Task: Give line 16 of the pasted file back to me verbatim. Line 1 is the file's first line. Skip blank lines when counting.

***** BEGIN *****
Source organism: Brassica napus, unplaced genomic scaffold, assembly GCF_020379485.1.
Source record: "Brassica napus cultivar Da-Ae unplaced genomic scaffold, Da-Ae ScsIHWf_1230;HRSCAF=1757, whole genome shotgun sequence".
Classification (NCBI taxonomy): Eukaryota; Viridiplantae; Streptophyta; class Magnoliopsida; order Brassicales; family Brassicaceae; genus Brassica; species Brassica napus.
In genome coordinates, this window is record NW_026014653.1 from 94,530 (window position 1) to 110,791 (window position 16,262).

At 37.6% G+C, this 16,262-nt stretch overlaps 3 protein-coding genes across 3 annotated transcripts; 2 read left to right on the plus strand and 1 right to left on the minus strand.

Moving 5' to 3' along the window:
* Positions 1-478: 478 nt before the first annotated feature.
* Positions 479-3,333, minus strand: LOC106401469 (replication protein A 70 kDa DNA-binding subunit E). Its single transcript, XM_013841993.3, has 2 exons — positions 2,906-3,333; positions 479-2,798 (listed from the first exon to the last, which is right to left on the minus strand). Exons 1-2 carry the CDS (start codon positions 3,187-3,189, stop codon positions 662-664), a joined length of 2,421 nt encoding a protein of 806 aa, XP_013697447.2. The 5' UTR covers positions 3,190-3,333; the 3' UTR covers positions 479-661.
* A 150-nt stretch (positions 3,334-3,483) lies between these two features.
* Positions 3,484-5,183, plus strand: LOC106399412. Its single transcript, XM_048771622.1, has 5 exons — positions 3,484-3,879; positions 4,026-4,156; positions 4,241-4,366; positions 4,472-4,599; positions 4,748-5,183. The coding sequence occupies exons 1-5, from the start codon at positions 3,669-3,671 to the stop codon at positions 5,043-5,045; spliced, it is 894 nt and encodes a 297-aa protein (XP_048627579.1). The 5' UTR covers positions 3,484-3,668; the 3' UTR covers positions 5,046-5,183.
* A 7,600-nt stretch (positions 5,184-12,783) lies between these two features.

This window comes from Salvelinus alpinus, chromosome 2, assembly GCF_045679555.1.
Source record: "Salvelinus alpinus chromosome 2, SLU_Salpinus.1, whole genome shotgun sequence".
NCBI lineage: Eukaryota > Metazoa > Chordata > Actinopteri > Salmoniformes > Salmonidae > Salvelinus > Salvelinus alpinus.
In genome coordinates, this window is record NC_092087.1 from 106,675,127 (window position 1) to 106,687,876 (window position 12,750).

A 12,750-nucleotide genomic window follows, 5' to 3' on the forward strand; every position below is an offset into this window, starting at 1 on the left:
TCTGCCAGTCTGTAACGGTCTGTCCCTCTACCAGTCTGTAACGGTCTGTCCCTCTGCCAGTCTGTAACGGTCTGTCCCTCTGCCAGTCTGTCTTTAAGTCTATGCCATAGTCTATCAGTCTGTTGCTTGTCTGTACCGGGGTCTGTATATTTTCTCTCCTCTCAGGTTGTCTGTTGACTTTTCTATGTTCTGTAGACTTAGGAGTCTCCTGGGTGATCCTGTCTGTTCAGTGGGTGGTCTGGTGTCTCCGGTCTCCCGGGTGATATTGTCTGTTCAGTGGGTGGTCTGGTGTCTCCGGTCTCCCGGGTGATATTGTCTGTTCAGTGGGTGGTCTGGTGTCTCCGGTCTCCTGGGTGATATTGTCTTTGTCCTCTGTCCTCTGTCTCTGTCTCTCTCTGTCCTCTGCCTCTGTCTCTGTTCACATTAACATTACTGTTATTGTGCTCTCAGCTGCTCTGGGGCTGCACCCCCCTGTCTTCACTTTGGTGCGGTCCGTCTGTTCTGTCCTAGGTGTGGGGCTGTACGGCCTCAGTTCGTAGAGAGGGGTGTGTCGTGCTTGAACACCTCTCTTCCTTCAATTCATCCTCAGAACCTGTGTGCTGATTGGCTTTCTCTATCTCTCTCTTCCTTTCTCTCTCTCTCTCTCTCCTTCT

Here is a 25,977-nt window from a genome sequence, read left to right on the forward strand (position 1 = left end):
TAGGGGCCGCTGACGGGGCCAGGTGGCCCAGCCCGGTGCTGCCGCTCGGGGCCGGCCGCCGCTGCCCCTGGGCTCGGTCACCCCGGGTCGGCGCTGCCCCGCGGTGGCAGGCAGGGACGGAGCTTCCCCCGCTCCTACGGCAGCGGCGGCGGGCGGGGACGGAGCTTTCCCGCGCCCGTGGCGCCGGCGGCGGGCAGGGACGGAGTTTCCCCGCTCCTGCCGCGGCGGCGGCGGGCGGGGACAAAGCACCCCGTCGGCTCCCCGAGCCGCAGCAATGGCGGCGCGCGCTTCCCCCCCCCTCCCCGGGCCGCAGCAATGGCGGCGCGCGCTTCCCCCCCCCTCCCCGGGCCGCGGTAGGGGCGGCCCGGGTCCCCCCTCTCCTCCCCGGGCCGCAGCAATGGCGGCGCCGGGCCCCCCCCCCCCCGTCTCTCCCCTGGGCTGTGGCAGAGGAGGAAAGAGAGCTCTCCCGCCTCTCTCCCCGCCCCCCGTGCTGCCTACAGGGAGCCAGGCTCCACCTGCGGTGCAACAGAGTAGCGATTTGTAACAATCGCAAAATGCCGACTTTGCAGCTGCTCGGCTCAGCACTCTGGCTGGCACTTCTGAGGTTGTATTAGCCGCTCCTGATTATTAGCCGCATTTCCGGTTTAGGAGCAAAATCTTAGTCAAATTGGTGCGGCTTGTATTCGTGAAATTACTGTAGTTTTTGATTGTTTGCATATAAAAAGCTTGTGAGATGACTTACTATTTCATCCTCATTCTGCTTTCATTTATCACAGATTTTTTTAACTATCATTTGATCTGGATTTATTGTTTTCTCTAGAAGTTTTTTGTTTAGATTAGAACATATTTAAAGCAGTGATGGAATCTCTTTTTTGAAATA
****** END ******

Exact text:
A 12,750-nucleotide genomic window follows, 5' to 3' on the forward strand; every position below is an offset into this window, starting at 1 on the left: